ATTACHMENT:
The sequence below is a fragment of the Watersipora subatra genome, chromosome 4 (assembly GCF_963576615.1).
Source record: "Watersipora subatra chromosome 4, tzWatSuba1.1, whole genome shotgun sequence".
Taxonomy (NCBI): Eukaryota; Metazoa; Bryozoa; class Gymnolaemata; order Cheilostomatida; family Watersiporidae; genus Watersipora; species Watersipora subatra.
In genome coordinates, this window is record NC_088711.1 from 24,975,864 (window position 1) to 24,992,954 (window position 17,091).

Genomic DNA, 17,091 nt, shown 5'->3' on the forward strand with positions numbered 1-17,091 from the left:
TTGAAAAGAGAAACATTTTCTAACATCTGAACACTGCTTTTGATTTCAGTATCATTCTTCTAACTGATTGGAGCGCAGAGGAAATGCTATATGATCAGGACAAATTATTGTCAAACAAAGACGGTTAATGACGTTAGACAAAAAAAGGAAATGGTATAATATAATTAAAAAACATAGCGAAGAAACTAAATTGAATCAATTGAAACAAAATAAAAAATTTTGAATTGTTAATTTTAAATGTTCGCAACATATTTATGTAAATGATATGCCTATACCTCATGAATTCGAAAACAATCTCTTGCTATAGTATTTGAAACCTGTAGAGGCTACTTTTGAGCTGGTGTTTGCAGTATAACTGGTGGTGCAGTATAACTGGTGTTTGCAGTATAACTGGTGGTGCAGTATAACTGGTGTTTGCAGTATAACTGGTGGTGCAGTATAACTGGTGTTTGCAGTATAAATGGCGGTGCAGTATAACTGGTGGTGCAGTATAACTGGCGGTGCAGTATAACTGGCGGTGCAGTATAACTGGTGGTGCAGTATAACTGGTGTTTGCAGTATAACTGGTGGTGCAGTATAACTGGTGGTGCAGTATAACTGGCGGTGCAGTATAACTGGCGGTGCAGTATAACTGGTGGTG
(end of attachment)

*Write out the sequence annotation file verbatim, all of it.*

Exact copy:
The sequence below is a fragment of the Watersipora subatra genome, chromosome 4 (assembly GCF_963576615.1).
Source record: "Watersipora subatra chromosome 4, tzWatSuba1.1, whole genome shotgun sequence".
Taxonomy (NCBI): Eukaryota; Metazoa; Bryozoa; class Gymnolaemata; order Cheilostomatida; family Watersiporidae; genus Watersipora; species Watersipora subatra.
In genome coordinates, this window is record NC_088711.1 from 24,975,864 (window position 1) to 24,992,954 (window position 17,091).

Genomic DNA, 17,091 nt, shown 5'->3' on the forward strand with positions numbered 1-17,091 from the left:
TTGAAAAGAGAAACATTTTCTAACATCTGAACACTGCTTTTGATTTCAGTATCATTCTTCTAACTGATTGGAGCGCAGAGGAAATGCTATATGATCAGGACAAATTATTGTCAAACAAAGACGGTTAATGACGTTAGACAAAAAAAGGAAATGGTATAATATAATTAAAAAACATAGCGAAGAAACTAAATTGAATCAATTGAAACAAAATAAAAAATTTTGAATTGTTAATTTTAAATGTTCGCAACATATTTATGTAAATGATATGCCTATACCTCATGAATTCGAAAACAATCTCTTGCTATAGTATTTGAAACCTGTAGAGGCTACTTTTGAGCTGGTGTTTGCAGTATAACTGGTGGTGCAGTATAACTGGTGTTTGCAGTATAACTGGTGGTGCAGTATAACTGGTGTTTGCAGTATAACTGGTGGTGCAGTATAACTGGTGTTTGCAGTATAAATGGCGGTGCAGTATAACTGGTGGTGCAGTATAACTGGCGGTGCAGTATAACTGGCGGTGCAGTATAACTGGTGGTGCAGTATAACTGGTGTTTGCAGTATAACTGGTGGTGCAGTATAACTGGTGGTGCAGTATAACTGGCGGTGCAGTATAACTGGCGGTGCAGTATAACTGGTGGTG